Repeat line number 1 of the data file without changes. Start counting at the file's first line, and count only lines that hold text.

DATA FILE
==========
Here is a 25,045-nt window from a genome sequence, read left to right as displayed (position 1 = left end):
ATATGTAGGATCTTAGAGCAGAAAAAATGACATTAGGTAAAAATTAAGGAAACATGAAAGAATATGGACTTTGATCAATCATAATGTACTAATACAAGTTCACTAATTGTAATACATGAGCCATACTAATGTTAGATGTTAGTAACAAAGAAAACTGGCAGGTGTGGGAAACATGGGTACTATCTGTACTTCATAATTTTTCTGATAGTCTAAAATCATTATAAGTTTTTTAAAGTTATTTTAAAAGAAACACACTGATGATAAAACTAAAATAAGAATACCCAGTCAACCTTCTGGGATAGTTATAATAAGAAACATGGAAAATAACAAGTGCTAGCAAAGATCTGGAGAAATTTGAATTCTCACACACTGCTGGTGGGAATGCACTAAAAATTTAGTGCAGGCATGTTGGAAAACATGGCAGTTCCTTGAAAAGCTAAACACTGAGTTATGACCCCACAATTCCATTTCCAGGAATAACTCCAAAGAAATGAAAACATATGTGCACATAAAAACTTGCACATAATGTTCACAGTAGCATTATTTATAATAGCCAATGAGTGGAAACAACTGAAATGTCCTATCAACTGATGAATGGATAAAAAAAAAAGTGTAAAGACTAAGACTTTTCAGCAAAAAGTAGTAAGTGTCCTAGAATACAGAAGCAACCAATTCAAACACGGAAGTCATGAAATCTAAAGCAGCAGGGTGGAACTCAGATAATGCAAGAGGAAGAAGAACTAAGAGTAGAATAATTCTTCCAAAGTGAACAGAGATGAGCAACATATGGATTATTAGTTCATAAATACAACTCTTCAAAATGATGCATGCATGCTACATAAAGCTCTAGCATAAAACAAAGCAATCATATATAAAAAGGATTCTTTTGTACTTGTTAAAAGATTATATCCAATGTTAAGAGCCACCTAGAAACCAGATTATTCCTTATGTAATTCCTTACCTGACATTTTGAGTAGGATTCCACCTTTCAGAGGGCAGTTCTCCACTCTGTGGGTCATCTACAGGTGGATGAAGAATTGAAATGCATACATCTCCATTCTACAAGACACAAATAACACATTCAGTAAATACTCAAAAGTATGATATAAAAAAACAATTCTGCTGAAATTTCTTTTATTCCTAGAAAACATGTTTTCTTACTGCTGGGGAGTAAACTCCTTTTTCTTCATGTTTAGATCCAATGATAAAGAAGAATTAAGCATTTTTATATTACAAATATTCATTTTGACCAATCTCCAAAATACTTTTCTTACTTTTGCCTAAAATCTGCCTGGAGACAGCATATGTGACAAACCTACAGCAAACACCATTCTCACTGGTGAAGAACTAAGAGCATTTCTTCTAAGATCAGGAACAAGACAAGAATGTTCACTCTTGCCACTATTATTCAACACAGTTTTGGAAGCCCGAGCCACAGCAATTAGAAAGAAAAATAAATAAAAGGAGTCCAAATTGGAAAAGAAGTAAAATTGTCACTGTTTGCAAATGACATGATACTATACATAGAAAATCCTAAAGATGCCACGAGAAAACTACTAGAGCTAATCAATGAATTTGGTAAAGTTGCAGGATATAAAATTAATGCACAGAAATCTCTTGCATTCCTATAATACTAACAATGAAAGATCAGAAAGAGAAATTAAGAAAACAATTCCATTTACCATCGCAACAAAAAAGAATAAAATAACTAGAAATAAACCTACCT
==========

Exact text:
Here is a 25,045-nt window from a genome sequence, read left to right as displayed (position 1 = left end):